Sweaty rock and acid-rock, futuristic hybrid metal, new compositional music, and Faroese Elvis vocals at SPOT

Baby Woodrose – pure, unadulterated
rock with front man Lorenzo Woodrose
at this year’s SPOT.

Baby Woodrose is sweaty, steadfast rock. On stage, the band is an impressively well-oiled rock machine. They took Denmark by storm in 2003 – with the hit “Everything’s Gonna Be Alright” and the album “Money For Soul” won them the P3 Guld award. The band has a new record out – “Love Comes Down” – with a new volume of pure, unadulterated rock from the three musicians.

The guitars are a bit heavier in the well-versed Raunchy: ‘Futuristic hybrid metal’ is what the six metallers call their new sound, the expression of which has been punched up by thrashing guitar, dynamic drums, pop, and melodic death metal. That mixture is available on Raunchy’s most recent album released in Europe this spring.

The acid level is on the rise when it comes to WhoMadeWho with their humoristic, jamming mixture of hazy vocals, acid rock, funk, samples, and heavy beats. The three Copenhageners have been popular abroad for quite a while, and along with extensive touring, they’ve caught the eye of  American music magazine Dusted: They’ve been mentioned as one of only ten bands to keep a watchful eye on in 2006.


Humoristic mixture of hazy vocals, acid
rock, funk, samples, and rich beats
presented at SPOT.

As usual The SPOT Festival is associated with a number of organisations regarding certain music genres: Folk, world music, new compositional music, jazz (already released) – and this year, we  introduce Faroese music in association with Nordens Hus in Torshavn:
The Dreams with front man Swardi plays new punk without limits – pop diva Anastacia and a&r legend Oliver Bezadi discovered the trio in connection with the MTV reality show ‘The A-Cut’ where the band finished as number three. And 200 presents political satire in Faroese with Elvis-like vocals! The band saw the light of day in 1996 in an attempt to prove that alternativ rock would work in their native tongue.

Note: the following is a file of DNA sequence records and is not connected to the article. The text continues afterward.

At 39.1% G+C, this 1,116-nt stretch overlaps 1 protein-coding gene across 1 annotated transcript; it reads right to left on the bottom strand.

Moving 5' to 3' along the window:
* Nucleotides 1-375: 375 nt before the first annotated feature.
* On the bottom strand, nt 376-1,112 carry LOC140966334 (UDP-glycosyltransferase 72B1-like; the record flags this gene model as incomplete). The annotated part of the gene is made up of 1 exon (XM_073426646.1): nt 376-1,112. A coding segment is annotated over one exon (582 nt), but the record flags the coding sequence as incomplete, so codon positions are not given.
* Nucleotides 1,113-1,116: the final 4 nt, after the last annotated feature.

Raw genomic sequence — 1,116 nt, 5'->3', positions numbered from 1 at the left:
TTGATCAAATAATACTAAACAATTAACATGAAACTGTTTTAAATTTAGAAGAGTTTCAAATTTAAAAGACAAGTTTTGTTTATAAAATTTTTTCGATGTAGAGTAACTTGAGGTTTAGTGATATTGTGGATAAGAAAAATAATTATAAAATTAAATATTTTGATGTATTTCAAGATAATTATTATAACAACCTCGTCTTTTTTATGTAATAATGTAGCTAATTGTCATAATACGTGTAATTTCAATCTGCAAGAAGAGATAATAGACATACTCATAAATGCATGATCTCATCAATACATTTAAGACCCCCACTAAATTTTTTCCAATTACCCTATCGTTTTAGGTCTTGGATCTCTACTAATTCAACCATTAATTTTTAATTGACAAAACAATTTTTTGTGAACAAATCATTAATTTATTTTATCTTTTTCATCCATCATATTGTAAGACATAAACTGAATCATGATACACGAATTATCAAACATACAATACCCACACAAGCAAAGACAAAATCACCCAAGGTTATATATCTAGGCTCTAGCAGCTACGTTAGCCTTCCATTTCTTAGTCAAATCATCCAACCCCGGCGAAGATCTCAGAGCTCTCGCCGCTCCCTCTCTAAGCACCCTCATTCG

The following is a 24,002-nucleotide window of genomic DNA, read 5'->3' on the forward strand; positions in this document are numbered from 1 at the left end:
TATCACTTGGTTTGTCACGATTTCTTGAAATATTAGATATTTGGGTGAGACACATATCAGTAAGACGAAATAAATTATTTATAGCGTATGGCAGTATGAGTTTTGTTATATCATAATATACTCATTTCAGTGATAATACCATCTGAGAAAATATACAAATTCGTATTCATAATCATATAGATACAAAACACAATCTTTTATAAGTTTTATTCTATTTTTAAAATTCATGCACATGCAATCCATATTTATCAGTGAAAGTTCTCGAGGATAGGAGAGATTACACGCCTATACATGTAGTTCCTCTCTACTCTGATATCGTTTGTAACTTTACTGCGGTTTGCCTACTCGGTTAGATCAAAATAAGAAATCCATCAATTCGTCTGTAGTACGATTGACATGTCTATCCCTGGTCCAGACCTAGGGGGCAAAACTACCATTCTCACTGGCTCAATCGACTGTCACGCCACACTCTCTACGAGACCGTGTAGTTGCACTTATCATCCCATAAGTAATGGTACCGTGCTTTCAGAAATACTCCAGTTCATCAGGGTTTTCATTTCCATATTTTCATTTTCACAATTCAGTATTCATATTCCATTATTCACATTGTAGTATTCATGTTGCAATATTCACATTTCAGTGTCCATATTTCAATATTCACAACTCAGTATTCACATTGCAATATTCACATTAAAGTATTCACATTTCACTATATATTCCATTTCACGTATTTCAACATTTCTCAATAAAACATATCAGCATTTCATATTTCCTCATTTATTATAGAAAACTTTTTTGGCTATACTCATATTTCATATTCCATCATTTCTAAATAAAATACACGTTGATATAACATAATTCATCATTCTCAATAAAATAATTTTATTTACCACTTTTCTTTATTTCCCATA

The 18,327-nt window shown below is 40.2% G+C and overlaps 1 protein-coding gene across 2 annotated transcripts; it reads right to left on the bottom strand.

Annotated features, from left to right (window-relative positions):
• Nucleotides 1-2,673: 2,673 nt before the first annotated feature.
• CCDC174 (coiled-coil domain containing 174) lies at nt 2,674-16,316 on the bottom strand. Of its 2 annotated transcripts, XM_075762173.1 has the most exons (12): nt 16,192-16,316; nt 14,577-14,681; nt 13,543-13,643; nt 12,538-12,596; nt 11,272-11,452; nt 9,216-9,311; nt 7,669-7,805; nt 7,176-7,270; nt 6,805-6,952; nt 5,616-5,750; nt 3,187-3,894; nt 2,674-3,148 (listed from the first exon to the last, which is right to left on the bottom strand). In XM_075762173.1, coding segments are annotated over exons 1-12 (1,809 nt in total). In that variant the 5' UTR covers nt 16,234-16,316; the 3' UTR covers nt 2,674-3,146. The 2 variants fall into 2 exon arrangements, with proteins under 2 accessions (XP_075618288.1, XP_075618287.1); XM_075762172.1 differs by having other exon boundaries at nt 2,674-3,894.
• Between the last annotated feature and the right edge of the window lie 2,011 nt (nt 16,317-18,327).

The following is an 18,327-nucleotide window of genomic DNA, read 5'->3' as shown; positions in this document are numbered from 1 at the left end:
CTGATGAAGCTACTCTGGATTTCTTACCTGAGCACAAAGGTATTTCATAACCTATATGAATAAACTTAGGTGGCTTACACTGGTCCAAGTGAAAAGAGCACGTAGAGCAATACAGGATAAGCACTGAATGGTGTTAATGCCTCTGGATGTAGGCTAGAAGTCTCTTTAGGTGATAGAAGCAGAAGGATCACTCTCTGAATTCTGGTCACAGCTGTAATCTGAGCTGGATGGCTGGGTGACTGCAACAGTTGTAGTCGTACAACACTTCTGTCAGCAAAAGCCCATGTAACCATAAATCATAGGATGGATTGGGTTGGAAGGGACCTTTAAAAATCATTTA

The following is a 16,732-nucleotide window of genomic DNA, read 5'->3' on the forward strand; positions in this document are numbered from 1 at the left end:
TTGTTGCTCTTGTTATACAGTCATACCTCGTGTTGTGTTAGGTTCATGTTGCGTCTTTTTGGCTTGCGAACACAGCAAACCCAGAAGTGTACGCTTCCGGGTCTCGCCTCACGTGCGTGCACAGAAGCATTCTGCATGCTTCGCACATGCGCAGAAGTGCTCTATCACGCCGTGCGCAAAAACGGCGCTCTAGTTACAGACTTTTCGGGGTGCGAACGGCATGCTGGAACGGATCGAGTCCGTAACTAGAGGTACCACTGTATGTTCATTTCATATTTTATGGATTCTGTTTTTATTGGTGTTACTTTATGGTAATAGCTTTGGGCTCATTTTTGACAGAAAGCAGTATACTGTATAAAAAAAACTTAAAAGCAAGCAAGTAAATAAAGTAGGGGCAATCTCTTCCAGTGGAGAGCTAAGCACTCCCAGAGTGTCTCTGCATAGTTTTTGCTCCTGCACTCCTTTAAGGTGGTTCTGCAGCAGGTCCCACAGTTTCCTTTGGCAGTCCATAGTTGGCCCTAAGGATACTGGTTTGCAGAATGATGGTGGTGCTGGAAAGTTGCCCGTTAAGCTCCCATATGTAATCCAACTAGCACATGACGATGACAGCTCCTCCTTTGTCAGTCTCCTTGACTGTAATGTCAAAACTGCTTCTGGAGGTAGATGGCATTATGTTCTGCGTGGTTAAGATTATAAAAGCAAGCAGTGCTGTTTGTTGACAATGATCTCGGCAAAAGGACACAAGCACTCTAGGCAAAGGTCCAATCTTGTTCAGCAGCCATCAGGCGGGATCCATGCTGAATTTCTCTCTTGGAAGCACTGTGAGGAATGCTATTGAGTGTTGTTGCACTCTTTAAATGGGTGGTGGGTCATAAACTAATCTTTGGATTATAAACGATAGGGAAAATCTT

Valravn – one of the Danish Folk Council’s two representatives at SPOT – has Faroese ties, namely the singer Anna Katrin Egilstrød. The band presents Nordic medieval ballads and gripping instrumental dance music played on old instruments punched up by modern amplification and samples. Trio Mio interprets Scandinavian folk in an unconventional and creative way by mixing it with jazz and classical music – the album ‘Pigeon Folk Pieces’ from 2005 won them two Danish Music Awards-Folk this year.

Copenhagen Saxophone Quartet will bring
their soft and homogeneous compositional
music to this years SPOT.

And World Music Denmark brings Natasja to the SPOT programme with a rapid mixture of ‘Jamaican-English’ reggae-rap, reggae, r&b, soul, and hip hop. She has previously worked with prominent names like UB40, Massive Attack and most recently Bikstok Røgsystem.

Finally, SPOT presents two compositional music acts: The trio Alpha combines instruments such as flute, saxophone  and percussion – experimenting with laptops and electric amplification in a varied repertoire of a new minimalist compositional music, while the classical chamber ensemble Copenhagen Saxophone Quartet that spans both baroque and compositional music from contemporary composers is known for its soft and homogeneous sound. The four musicians have been touring extensively in Denmark and abroad since their debut in 1998.